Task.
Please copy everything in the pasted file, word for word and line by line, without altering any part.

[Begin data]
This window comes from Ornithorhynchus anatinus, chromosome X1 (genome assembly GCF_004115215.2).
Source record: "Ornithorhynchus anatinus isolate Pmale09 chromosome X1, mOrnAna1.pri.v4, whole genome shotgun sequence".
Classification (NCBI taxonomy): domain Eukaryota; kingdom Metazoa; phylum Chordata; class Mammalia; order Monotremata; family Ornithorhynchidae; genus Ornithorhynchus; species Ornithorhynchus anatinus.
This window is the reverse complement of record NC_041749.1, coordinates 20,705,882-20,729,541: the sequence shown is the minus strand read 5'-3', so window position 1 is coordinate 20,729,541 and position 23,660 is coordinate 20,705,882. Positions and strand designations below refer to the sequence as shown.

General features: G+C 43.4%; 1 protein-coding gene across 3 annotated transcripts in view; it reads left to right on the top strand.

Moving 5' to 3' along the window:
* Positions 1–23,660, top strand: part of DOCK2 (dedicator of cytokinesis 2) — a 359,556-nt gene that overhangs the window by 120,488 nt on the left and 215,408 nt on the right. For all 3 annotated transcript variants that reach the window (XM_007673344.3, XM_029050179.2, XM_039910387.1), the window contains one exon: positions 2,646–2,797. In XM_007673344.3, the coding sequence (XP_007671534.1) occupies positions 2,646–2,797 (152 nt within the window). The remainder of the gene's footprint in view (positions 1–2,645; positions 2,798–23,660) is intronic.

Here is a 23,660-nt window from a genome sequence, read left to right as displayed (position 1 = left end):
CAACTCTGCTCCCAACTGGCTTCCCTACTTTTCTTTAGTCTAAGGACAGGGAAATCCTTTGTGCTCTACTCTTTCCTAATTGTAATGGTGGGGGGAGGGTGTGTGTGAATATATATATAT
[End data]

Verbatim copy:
This window comes from Ornithorhynchus anatinus, chromosome X1 (genome assembly GCF_004115215.2).
Source record: "Ornithorhynchus anatinus isolate Pmale09 chromosome X1, mOrnAna1.pri.v4, whole genome shotgun sequence".
Classification (NCBI taxonomy): domain Eukaryota; kingdom Metazoa; phylum Chordata; class Mammalia; order Monotremata; family Ornithorhynchidae; genus Ornithorhynchus; species Ornithorhynchus anatinus.
This window is the reverse complement of record NC_041749.1, coordinates 20,705,882-20,729,541: the sequence shown is the minus strand read 5'-3', so window position 1 is coordinate 20,729,541 and position 23,660 is coordinate 20,705,882. Positions and strand designations below refer to the sequence as shown.

General features: G+C 43.4%; 1 protein-coding gene across 3 annotated transcripts in view; it reads left to right on the top strand.

Moving 5' to 3' along the window:
* Positions 1–23,660, top strand: part of DOCK2 (dedicator of cytokinesis 2) — a 359,556-nt gene that overhangs the window by 120,488 nt on the left and 215,408 nt on the right. For all 3 annotated transcript variants that reach the window (XM_007673344.3, XM_029050179.2, XM_039910387.1), the window contains one exon: positions 2,646–2,797. In XM_007673344.3, the coding sequence (XP_007671534.1) occupies positions 2,646–2,797 (152 nt within the window). The remainder of the gene's footprint in view (positions 1–2,645; positions 2,798–23,660) is intronic.

Here is a 23,660-nt window from a genome sequence, read left to right as displayed (position 1 = left end):
CAACTCTGCTCCCAACTGGCTTCCCTACTTTTCTTTAGTCTAAGGACAGGGAAATCCTTTGTGCTCTACTCTTTCCTAATTGTAATGGTGGGGGGAGGGTGTGTGTGAATATATATATAT